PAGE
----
Hello, good evening and welcome to what is for us lucky folks in the UK is that rarest and most beautiful of things: a bank holiday weekend.
For those of you outside the UK, that means we have Monday off.
And for what I think is the first time in my working life, I have been astute enough to book today off too, giving me a glorious 4 days off on the trot.
And how will I be spending it, I hear you ask? Predominantly, perched in front of my laptop writing guff for you all to
enjoy read, interspersed with the occasional missive to the agency who manage the flat I live in about where they can stick the £150.00 “administration fee” they want to charge me to renew my tenancy agreement.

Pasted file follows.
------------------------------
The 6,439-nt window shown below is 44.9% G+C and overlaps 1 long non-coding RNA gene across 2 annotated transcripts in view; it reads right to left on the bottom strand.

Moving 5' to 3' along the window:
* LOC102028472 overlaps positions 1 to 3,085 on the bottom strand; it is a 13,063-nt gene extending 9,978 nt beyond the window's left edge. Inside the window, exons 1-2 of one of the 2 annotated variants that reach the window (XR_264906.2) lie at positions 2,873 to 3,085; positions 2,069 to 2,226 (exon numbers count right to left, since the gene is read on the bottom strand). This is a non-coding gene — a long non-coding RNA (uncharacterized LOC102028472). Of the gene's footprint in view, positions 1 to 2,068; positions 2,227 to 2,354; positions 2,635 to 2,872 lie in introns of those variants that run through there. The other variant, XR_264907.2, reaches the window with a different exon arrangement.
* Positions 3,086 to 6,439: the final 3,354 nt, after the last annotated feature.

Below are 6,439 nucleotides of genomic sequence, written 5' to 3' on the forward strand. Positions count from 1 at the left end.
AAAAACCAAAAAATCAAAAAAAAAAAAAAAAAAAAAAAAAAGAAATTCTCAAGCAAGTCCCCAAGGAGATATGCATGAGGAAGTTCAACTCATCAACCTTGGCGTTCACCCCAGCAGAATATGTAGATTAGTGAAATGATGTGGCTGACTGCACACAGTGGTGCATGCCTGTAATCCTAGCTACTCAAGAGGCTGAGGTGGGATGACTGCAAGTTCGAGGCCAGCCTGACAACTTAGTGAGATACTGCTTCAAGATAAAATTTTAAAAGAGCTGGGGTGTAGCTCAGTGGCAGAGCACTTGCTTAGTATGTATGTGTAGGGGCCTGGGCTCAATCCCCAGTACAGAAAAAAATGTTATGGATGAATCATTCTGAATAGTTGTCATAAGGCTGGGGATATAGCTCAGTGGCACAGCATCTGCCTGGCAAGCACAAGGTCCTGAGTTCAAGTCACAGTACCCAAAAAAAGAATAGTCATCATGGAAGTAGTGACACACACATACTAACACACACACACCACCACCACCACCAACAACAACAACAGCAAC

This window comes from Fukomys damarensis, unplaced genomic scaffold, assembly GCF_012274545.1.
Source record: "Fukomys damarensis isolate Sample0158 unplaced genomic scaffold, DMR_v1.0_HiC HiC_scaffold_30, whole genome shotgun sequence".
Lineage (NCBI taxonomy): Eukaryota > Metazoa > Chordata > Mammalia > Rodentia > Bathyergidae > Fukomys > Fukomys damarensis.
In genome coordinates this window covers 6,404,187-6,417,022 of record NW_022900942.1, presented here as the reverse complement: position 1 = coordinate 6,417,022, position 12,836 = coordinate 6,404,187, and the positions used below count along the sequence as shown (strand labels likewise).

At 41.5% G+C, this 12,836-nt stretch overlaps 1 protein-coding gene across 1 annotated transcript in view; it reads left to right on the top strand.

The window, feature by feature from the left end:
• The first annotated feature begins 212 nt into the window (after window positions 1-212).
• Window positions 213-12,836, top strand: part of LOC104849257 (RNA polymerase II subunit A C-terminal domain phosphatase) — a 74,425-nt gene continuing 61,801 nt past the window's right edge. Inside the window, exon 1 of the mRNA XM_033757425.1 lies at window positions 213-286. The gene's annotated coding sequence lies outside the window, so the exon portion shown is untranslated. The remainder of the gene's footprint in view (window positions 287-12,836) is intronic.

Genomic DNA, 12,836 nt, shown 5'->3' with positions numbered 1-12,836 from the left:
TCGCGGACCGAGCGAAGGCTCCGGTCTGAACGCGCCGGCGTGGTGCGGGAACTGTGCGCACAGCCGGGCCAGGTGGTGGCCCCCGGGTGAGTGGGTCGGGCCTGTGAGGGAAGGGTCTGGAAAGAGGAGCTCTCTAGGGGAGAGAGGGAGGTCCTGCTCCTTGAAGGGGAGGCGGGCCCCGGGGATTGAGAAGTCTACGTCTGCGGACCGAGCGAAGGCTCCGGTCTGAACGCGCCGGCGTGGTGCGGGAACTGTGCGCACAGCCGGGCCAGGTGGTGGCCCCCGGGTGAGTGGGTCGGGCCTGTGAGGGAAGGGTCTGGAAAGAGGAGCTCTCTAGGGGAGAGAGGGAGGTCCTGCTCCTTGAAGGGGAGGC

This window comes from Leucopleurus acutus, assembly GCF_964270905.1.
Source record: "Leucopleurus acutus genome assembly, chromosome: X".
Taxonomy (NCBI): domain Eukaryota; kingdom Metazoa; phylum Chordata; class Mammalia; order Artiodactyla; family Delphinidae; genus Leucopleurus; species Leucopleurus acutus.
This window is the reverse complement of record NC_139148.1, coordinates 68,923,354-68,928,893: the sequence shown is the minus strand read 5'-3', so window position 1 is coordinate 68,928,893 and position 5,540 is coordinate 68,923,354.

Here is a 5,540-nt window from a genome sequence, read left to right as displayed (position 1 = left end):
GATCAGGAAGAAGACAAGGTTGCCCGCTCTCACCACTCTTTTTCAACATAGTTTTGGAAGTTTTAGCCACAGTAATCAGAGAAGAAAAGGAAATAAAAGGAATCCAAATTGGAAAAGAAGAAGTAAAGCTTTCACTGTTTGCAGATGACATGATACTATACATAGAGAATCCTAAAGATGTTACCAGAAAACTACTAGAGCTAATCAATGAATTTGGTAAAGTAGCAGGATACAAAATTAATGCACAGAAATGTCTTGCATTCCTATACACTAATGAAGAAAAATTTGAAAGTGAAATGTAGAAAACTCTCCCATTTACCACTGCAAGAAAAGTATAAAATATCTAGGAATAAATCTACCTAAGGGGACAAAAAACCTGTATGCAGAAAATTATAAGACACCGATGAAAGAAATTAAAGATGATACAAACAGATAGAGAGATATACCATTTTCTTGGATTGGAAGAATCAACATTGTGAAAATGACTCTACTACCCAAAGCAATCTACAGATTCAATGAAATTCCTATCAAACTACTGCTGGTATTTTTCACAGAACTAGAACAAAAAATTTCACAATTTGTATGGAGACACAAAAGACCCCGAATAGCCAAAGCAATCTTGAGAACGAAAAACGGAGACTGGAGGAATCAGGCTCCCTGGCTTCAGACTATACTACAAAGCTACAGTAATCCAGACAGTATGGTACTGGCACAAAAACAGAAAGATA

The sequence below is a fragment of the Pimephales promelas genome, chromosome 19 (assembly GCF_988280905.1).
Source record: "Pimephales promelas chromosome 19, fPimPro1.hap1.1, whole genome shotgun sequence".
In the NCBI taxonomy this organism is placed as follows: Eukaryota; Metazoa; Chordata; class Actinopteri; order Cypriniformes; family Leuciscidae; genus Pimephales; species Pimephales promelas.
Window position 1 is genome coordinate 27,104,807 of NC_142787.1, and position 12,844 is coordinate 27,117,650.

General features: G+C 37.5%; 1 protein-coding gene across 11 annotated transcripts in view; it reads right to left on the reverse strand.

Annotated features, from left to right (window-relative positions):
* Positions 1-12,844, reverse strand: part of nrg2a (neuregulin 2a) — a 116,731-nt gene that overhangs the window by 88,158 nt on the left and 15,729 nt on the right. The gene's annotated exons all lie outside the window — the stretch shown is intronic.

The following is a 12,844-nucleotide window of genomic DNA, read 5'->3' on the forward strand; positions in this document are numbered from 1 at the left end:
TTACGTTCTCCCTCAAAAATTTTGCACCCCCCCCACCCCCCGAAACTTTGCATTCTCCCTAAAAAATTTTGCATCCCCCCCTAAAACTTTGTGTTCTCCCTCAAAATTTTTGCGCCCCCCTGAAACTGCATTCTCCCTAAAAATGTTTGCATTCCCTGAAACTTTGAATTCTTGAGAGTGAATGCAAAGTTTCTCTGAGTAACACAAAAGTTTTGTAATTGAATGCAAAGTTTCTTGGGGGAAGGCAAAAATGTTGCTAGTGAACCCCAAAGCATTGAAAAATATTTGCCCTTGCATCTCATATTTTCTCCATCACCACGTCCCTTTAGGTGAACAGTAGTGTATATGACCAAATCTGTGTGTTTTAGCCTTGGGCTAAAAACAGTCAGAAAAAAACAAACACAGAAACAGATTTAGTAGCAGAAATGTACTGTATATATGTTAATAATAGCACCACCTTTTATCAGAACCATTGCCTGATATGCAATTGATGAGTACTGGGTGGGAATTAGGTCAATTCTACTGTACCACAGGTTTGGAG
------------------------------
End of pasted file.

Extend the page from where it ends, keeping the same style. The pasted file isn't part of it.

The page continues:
So before, I get all grizzly about that, let’s get going with a non-themed, just tunes Friday Night Music Club.
But first some admin: inspired by The Robster over at “Is This The Life?” I’m using a different file-sharing service this week. I’ve grown a little tired of people telling me they can’t use the Zippyshare link to songs on their phones, and even more so about the pop-ups that Zippyshare seem to generate, and the content of some of the ads they insert, which I definitely do not approve of, and which I hope none of you have clicked. I’ve road-tested the new one and it seems to be waaaaaay better, but I’d be grateful for your feedback (Cath, Llyr, Kay) as to whether it’s an improvement or not.